When the homeless resist, the system trembles

A woman who herself faces homelessness, fights alongside people who live under a viaduct in Chicago’s upscale Uptown neighborhood, and who were recently driven out by the City of Chicago. Though scattered, the community remains strong and determined to make it clear that housing is a human right.
PHOTO/FRANK JAMES JOHNSON

Homeless people all across America are refusing to disappear. Cast off by the economy, vilified by the news media, and targeted by the police, they are still standing up to fight for their right to exist. In Chicago, residents of Uptown Tent City resisted their eviction from the Wilson Avenue viaduct. They blocked traffic on Lake Shore Drive and sang, “This land is your land, this land is my land” in the middle of the highway. Across the country, when police threaten to arrest people for sharing food, they share food anyway. In Los Angeles, Skid Row residents have embarked on a campaign to “disrupt the Mayor” every time he makes a public appearance. And in Florida, a Christian minister has said that the homeless are the “tip of the spear” of the national movement for housing.

Many people now know someone who has become homeless or is only one job loss or illness or eviction away from it. Abandoned by the government that should represent them, either visible in doorways, or increasingly in tent encampments, living in vehicles, or invisible because couch-surfing or otherwise hidden, the homeless come from all walks of life, backgrounds, ages and nationalities. Many work part and even full-time. Thousands of elementary school children and college students are homeless. Elders and the disabled panhandle during the day and seek the shelter of doorways at night. Many die of exposure every year, victims of a dying system that counts human life as worthless. Without money they are not considered worthy to stay alive.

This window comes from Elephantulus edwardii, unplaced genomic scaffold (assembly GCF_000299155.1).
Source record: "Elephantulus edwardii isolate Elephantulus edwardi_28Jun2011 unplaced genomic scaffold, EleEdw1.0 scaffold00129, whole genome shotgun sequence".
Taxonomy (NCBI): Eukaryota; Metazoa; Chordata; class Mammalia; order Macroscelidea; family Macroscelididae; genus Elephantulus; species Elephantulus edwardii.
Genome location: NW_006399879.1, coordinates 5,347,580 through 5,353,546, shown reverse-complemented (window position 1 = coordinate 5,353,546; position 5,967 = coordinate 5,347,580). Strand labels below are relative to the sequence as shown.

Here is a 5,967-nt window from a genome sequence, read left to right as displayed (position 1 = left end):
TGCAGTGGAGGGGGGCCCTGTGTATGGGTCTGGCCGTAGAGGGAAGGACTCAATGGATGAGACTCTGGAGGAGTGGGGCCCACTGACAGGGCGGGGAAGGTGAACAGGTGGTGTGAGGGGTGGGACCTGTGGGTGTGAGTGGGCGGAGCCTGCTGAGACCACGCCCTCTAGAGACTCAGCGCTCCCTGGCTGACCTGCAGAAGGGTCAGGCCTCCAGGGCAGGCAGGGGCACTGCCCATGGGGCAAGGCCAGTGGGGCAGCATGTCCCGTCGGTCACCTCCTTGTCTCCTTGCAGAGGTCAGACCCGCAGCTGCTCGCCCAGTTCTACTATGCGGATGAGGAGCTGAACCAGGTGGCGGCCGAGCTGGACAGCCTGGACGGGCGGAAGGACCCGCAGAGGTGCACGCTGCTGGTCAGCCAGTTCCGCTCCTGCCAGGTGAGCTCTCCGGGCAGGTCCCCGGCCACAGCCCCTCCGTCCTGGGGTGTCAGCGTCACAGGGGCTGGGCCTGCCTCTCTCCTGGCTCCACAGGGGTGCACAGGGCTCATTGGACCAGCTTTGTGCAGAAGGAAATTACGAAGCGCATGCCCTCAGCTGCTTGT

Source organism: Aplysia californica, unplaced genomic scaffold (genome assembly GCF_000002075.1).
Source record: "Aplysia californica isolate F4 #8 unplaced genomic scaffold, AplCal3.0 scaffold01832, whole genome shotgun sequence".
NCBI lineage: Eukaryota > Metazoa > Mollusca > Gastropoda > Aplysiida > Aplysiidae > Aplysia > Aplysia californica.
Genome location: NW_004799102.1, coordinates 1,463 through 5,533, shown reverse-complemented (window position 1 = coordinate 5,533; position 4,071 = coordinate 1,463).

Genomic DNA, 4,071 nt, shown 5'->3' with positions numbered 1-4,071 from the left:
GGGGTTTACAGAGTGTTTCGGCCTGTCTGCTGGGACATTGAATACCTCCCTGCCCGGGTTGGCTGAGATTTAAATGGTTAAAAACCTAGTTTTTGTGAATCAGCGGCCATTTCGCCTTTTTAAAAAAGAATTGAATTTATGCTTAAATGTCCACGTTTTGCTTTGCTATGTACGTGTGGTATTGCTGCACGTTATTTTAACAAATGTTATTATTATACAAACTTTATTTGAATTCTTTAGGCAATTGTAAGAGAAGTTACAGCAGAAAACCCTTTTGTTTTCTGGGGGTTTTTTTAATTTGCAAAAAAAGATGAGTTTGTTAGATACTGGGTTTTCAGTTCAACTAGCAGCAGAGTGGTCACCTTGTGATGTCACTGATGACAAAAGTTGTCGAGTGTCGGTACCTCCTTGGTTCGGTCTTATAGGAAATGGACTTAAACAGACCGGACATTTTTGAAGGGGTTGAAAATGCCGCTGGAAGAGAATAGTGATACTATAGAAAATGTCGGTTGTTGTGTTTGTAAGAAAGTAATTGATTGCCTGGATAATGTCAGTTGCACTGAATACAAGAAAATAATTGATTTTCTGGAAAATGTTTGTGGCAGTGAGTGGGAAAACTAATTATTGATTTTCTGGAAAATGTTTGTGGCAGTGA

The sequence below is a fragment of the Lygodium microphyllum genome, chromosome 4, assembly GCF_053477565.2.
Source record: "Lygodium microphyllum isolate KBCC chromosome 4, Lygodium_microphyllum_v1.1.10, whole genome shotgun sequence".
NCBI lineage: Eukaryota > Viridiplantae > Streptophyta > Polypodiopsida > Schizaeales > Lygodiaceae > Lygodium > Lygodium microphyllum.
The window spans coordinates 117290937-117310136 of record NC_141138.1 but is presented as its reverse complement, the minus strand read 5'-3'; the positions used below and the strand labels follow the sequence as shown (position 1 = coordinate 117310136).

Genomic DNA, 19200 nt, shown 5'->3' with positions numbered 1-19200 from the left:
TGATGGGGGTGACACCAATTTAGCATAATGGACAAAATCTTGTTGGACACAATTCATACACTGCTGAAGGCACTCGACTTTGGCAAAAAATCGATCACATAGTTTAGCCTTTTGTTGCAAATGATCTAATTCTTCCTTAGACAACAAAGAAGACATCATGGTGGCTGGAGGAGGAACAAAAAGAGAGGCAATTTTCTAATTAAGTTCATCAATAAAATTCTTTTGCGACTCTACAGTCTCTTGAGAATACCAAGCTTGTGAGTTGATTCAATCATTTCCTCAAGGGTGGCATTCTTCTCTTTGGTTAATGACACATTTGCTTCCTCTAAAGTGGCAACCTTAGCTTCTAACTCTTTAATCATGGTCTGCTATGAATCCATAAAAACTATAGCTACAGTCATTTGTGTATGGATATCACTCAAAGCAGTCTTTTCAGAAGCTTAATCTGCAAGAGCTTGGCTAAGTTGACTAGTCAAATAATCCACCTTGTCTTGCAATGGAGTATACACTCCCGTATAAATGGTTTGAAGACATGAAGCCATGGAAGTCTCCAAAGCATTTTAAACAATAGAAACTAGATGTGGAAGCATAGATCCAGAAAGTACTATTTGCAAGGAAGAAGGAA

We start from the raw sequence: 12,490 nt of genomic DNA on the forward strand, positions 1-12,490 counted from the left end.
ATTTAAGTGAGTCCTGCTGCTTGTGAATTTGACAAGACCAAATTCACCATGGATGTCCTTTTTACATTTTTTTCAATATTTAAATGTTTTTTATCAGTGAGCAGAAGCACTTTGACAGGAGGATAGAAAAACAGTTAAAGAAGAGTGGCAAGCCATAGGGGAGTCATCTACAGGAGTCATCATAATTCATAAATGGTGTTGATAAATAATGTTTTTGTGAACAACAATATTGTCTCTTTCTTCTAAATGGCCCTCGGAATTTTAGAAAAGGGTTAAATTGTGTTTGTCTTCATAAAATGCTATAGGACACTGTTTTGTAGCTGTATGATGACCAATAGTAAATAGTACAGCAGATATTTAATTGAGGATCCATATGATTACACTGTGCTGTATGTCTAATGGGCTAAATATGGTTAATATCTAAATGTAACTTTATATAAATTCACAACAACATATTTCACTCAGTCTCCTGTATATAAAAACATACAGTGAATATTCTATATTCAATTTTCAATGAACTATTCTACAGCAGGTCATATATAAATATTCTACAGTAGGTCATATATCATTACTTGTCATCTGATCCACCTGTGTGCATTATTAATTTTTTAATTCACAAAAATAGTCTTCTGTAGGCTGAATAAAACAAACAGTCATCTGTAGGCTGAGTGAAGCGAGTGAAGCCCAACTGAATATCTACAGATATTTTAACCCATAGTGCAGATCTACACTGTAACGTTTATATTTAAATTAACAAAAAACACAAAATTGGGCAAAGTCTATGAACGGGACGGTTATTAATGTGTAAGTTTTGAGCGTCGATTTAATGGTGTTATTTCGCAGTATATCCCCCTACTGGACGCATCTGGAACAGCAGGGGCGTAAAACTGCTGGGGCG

Homelessness has been seen in the streets of the United States for over 30 years, since the introduction of the microchip and automation into production replaced human labor and threw millions out of work forever, or into low-wage, part-time or contingent jobs that don’t put a roof over one’s head. We now have a society with astronomically high corporate profits on the one hand, and growing insecurity, misery, hunger and homelessness on the other. This is a shocking moral failure that could easily be solved by a political and economic system that takes care of people’s needs, instead of landlords’ and corporate profits. The basic demands of the homeless for homes and for all they need to live safe and productive lives are a demand for a society that puts that as its absolute priority: a society that shares the abundance it creates and fulfills the basic needs of all.

When homeless people resist, the system trembles. That is because a system that has no use for human beings must be and will be abolished. It is time to replace it with a cooperative economy based on meeting the material, cultural, and spiritual needs of people, not the bottom line of corporations.

 

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